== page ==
After another two hours, we finally had our water — that’s when things got busy. Each research group, clad in hard hats and fluorescent orange vests, flocked to the deck with tubes and big plastic containers to collect the water they needed for their experiments. For fun, on several of the CTD casts, we attached a laundry bag brimming with decorated Styrofoam cups that would shrink with the pressure of the ocean and resurface as miniature versions. We were extra careful to ensure that we recovered every cup to bring back to family and friends at home.
We were also keen to know how these microbial communities behave under pressure in sediments at each station. At the first station, we succeeded in collecting mud in a multi-corer. Our initial success in collecting sediments was just as busy as the collection of water with the CTD. Scientists littered the deck towing cores to and from the cold lab.
The sediment deployment at the second station, though, took much longer, as the ocean floor was over 3,000 meters below us. After a quick nap in my cabin, I eagerly searched for JP to find out how much mud we captured. He jokingly traced the path of a tear down his face with his finger. Thus began a series of unfortunate events with our fruitless attempts to collect sediment.
We tried twice at each of the subsequent stations to deploy our multi-corer in increasingly angry seas with less and less success. On the last day of the cruise, we decided to try once more. In the late morning, we sent the coring device down to the deep, all fingers crossed and hearts hopeful. It felt like an eternity, but when the array finally arrived at the top, a single sediment core emerged with it. Mud at last!
Although each day started around 7 a.m. and might not end until after midnight, every moment was captivating. In between the intense hours of setting up experiments in the cold lab, I spent lots of time scrounging around in the unlimited ice cream freezer before climbing to the top of the boat, where the world was silent except for the occasional slap of a wave on the hull and the gently blowing wind.
The crew had set up a pair of hammocks on the top deck, overlooking the water. I used them often and felt like I was on top of the world, rocking gently with the vast ocean. There is something incredibly rooting and calming about being at sea that makes you feel in touch with the earth.
Although we were lucky to have gorgeous weather for much of the cruise, the farther north we ventured toward Nova Scotia, the colder and more threatening the weather became — until one day its threat became a raging storm. For about three days, we sat with the bow facing the waves. Unable to go out on deck to the cold lab, we had to halt progress on our experiments. It was sort of thrilling being tossed about, but it was also daunting that we were entirely at the will of the ocean.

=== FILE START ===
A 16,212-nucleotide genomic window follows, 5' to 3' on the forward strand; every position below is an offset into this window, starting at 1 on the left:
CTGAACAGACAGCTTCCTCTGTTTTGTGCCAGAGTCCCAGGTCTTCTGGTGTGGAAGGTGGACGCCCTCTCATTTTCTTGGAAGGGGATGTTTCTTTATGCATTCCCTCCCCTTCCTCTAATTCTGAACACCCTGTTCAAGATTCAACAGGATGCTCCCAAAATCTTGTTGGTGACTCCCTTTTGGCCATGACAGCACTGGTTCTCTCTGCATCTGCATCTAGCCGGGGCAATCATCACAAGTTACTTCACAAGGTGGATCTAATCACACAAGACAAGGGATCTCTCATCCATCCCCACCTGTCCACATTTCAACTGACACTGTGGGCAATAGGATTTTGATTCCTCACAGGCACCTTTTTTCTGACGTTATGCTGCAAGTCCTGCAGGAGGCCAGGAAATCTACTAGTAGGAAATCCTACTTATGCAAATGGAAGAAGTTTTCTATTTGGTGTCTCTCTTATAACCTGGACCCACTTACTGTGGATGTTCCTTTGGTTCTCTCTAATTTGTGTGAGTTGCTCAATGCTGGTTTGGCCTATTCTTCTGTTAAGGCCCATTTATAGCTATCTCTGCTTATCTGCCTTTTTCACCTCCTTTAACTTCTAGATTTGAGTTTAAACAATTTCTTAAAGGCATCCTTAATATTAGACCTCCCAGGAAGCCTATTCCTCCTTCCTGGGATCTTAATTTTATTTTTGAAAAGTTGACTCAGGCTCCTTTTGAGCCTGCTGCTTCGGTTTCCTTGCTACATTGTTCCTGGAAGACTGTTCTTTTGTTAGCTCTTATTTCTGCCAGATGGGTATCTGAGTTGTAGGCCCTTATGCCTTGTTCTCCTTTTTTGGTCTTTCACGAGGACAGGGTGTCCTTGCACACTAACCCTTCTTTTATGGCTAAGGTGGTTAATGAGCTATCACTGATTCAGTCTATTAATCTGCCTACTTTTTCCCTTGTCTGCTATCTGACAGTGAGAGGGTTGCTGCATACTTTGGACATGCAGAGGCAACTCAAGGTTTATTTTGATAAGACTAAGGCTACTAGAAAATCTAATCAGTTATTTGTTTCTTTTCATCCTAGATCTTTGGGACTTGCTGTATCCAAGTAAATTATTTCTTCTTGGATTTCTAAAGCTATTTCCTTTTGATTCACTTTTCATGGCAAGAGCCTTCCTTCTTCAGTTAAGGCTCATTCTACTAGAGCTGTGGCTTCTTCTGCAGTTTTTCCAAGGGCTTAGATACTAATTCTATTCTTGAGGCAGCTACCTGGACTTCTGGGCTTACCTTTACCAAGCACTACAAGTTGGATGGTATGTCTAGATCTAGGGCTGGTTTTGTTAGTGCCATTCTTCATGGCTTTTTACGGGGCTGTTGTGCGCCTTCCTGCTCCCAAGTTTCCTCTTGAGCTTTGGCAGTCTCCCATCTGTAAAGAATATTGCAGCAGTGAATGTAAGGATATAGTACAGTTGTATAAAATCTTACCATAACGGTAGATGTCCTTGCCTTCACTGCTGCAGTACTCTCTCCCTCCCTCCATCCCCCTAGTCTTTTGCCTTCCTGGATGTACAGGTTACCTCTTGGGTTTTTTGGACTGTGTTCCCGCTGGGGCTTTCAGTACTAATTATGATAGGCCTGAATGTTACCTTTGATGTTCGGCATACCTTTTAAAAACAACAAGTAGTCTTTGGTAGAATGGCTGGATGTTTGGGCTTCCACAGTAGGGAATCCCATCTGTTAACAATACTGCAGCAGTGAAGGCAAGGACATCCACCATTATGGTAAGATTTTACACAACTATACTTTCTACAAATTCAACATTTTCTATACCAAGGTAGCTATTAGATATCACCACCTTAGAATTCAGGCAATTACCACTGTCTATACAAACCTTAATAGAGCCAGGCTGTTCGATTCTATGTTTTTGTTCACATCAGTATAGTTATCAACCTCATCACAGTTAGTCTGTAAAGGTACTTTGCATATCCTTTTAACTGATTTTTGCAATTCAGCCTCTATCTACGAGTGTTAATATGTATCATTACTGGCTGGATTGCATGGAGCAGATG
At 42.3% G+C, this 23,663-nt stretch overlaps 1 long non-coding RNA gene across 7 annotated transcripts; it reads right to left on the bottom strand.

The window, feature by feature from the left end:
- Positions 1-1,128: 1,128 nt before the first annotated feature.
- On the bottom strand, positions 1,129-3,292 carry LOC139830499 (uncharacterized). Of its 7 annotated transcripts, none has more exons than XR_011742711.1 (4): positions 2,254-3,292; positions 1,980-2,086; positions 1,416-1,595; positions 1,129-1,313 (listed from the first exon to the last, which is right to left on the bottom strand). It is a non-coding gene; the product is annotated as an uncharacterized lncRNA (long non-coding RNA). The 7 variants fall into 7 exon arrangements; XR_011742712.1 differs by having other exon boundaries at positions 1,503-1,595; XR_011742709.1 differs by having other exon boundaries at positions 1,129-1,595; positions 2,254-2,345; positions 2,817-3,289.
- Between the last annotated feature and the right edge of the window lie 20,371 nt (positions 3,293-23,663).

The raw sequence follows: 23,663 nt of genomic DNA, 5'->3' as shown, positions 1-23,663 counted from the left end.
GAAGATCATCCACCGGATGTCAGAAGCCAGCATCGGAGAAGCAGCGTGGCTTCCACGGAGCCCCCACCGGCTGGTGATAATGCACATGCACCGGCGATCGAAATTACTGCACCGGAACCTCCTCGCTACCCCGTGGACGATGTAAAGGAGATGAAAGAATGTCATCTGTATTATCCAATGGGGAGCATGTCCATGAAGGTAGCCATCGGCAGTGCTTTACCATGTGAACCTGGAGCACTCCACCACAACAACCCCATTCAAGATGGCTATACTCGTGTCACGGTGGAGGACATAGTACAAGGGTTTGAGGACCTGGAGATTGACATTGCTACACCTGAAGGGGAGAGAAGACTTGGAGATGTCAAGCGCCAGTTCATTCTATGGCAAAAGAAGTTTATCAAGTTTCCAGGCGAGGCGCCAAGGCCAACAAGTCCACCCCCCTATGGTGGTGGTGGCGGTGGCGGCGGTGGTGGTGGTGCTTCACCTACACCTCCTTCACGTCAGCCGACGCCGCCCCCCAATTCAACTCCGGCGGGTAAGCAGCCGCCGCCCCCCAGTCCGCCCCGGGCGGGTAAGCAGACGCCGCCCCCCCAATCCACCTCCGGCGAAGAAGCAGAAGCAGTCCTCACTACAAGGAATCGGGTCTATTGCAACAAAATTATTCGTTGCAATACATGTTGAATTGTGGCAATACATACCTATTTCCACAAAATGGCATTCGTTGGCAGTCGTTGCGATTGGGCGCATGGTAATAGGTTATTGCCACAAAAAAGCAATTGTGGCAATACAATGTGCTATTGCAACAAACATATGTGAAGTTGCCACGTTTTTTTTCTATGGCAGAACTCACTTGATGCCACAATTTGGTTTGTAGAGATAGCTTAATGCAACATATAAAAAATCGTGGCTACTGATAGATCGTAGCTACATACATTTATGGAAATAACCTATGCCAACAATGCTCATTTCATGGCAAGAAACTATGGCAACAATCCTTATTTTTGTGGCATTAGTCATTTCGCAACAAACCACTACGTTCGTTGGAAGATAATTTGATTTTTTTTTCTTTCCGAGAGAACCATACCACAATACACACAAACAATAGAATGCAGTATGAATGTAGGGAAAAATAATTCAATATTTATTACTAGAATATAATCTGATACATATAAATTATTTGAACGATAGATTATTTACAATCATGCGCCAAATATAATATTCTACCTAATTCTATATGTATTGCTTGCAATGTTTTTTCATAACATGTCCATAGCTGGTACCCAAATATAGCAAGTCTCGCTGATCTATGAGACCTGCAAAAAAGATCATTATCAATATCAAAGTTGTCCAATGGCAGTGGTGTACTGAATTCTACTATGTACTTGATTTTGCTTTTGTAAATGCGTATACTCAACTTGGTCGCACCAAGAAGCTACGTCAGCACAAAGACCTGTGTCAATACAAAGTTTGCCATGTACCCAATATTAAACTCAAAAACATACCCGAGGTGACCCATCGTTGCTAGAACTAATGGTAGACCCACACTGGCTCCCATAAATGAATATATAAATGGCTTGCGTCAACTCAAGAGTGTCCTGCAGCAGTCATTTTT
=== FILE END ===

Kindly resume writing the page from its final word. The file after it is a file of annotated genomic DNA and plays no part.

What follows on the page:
One day, we came across an unmarked sailboat hundreds of miles from shore. The captain blew the R/V Endeavor’s horn to alert any potential stranded people on the boat, but we did not receive any response. After a conversation with the coast guard, we learned that the S/V Critical Window had been abandoned in Florida after its sailors ran into troubling weather. The Gulf Stream had carried the vessel north as though to remind us that we were only visitors within this uncontrollable terrain.
When the weather finally cleared, we began to head south again, spending each day getting to know the unique quirks of the microbes we had brought up on deck with us. During our transit from international waters near Canada to the Massachusetts coast, pods of whales came to visit us at sunrise and dolphins at sunset. One afternoon, we were even visited by an ocean sunfish.
During my trip, I realized how small we all are. We are at the will of Mother Nature, whether we like it or not. Because of this, it is so important to understand how our planet and our oceans work to keep us alive and provide for us every day. There is so much we don’t know and so much that we are still discovering. As humans, we must learn how our planet functions and takes care of us so that we can ensure that it continues to do so. We often forget that the health of our oceans isn’t just important to the survival of the species within it, but the health of humanity.